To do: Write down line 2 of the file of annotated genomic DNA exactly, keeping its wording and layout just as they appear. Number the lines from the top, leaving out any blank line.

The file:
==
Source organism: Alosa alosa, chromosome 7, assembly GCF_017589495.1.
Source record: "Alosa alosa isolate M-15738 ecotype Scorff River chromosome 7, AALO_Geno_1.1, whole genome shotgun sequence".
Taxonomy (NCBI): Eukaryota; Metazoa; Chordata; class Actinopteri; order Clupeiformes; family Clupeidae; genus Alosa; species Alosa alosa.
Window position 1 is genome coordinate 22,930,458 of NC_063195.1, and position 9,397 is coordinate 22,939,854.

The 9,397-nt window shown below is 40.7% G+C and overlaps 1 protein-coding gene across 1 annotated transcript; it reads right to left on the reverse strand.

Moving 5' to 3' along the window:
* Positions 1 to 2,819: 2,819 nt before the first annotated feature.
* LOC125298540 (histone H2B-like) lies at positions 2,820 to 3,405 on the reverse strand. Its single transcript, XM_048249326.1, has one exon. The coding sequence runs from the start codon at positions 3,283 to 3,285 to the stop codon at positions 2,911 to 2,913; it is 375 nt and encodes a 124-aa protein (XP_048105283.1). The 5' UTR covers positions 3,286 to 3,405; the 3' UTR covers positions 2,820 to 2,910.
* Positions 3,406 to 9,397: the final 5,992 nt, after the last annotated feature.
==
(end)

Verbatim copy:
Source record: "Alosa alosa isolate M-15738 ecotype Scorff River chromosome 7, AALO_Geno_1.1, whole genome shotgun sequence".